Cold. Windy. Chance of snow. Not exactly words that come to mind when Las Vegas is mentioned. While the northwestern side of the city was experiencing a light – and extremely rare – snowfall, Greg Biffle and his National Guard Ford team won the Bud Pole Award for the ninth annual UAW-DaimlerChrysler 400 at Las Vegas Motor Speedway. Biffle, driving for team owner Jack Roush, set the fastest time of 49 qualifiers with a lap of 31.322 sec. at 172.403 mph. It was Biffle’s first Bud Pole Award of 2006 and the second of his NASCAR Nextel Cup Series career.

"The car was really good right off the transporter. This is the car we ran at California (two weeks ago, where he qualified second but retired early due to engine failure). I thought (Jimmie Johnson) would beat us, but he didn’t, so I dodged a bullet" Biffle said. "Always, if you get to do it a second time, you can probably find more speed. The track had a tremendous amount of grip. With this weather, the engines are running very, very well. The car was making a lot of power and was just perfect on that lap. I thought about what I needed to do and just drove the car like I knew how I wanted to drive. I hoped it would do what I wanted it to and it did."

Although Biffle was fastest, he did not break the track record, set in 2004 by Kasey Kahne (30.874 sec., 174.904 mph).
Tony Stewart will share the front row with Biffle after turning in the second-fastest lap of the day: 31.383 sec. at 172.068 mph. Greg and Tony were the only drivers to exceed 172 mph on a chilly, windy Las Vegas afternoon.

Stewart spent Thursday morning helping to build a playground at the Salvation Army center on Palomino Lane in Las Vegas.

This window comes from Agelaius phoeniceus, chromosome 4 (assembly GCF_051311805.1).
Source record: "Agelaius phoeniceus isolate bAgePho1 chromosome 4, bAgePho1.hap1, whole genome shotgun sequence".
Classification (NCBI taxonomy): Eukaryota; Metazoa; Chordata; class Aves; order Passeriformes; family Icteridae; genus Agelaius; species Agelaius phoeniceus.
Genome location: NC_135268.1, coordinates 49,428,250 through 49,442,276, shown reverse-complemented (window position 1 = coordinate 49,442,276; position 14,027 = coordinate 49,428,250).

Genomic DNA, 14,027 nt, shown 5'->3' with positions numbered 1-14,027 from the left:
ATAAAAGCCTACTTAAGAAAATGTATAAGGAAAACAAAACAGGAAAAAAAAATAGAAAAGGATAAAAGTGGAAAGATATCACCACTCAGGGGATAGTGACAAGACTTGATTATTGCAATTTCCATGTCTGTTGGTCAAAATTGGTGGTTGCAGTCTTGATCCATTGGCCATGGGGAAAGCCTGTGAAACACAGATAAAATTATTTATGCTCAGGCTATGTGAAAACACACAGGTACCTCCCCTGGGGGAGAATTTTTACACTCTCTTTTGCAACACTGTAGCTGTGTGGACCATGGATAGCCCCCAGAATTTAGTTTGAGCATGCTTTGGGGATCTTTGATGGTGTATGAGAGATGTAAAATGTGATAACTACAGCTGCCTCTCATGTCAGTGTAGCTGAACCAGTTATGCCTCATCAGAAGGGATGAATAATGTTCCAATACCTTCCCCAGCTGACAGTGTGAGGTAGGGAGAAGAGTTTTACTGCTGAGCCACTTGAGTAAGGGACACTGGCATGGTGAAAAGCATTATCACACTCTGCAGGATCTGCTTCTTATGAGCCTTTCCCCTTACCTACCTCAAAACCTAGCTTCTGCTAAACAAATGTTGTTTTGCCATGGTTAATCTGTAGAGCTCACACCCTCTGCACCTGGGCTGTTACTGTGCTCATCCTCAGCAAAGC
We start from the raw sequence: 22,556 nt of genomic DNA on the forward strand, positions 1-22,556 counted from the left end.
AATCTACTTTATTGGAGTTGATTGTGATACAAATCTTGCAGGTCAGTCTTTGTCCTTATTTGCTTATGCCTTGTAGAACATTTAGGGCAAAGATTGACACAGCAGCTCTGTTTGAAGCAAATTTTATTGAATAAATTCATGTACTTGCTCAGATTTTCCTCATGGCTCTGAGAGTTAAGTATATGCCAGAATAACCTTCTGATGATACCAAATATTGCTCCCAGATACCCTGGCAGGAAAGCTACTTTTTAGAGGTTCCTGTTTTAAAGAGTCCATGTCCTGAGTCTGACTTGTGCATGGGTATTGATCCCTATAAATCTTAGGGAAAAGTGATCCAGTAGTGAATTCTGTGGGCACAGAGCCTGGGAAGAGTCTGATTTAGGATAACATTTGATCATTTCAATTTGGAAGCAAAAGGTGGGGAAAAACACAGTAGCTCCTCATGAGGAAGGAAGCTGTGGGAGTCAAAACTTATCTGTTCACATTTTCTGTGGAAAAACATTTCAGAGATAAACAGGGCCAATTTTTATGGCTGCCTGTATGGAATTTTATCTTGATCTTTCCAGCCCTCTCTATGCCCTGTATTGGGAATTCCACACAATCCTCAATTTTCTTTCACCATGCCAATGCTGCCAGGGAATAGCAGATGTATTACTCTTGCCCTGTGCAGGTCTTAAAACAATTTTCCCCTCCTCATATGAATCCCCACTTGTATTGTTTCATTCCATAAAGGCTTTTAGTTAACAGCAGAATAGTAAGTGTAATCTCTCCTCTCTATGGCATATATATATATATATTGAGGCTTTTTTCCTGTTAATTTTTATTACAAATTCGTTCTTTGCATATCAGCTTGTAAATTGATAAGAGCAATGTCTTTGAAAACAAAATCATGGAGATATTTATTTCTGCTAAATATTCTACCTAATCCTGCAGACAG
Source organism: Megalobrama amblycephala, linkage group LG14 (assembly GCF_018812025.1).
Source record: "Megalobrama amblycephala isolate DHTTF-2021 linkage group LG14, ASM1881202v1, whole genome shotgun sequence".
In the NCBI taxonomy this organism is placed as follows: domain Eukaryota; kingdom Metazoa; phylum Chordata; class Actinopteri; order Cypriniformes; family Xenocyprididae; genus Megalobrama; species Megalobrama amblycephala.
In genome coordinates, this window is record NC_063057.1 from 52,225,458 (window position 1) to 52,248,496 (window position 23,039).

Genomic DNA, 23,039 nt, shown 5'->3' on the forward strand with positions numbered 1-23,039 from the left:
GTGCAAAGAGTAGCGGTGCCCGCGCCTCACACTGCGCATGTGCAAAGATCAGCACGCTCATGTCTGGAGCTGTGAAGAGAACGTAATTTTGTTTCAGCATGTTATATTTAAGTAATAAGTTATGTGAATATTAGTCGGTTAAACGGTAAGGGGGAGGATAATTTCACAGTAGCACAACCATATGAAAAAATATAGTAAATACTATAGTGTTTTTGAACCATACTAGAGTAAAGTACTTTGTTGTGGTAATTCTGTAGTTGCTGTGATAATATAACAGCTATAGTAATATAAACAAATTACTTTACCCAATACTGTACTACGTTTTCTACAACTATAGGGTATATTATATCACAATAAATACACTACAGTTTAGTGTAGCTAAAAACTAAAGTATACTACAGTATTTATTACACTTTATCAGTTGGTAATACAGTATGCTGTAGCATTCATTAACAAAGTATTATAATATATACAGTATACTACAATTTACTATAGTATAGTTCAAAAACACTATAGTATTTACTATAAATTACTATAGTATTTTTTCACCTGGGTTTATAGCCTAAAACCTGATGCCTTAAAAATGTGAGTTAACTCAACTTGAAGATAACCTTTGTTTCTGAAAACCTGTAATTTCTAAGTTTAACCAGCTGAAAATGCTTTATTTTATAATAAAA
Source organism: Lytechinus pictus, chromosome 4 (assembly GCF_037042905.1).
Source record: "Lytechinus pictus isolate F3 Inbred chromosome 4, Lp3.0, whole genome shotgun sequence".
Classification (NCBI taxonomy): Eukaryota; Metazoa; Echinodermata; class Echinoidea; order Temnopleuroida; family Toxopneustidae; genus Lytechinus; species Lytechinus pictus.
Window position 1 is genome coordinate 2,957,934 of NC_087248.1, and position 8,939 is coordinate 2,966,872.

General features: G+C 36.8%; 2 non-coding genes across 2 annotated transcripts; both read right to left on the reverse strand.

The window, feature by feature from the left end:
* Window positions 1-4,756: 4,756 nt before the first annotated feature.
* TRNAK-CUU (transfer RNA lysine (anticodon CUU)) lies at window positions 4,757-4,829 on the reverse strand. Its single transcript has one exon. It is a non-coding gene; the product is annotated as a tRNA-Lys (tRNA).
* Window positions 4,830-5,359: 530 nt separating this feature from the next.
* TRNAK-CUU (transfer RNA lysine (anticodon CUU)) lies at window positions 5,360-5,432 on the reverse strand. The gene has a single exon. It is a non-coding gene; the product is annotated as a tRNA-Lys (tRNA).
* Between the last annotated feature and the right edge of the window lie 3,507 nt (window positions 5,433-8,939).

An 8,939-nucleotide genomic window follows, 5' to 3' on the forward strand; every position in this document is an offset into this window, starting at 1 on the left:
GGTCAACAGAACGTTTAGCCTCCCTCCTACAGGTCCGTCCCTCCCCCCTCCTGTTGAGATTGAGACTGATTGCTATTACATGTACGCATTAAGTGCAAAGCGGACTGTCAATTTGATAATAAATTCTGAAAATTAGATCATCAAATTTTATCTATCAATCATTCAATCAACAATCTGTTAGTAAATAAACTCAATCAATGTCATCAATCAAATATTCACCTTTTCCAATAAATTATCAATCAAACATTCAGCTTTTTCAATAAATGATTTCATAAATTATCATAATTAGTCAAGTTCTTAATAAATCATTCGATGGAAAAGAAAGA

"When you can do something like that and know that you’re building a safe playground and doing something to help these kids. It’s nice to give back to the community. This is our second year of doing this Racing to Play deal with Kaboom and Home Depot. Our crewmembers – and crewmen from J.J.’s (Yeley) team and Denny’s (Hamlin) – go and donate their whole day. And the other people that were there were Home Depot and Salvation Army employees who donate their day off. To be able to do that and give back to the community – that’s a pretty good feeling. That’s the perfect way to start your weekend. When you have a bad day, and you think about doing something like that, your bad day doesn’t seem that bad.

"I really didn’t pay attention to what other guys had run in practice. We pretty much worked on race runs. We were way off pace in practice. We gained almost half a second and I was pretty excited about the lap we ran. Any time you can do that, that’s a real positive. It’s just one of those things that goes from what we did yesterday. This is building for Sunday also. Hopefully our race package will be as good as our qualifying package."

Jimmie Johnson, winner of last year’s UAW-DaimlerChrysler 400, qualified third in his Lowe’s Chevrolet.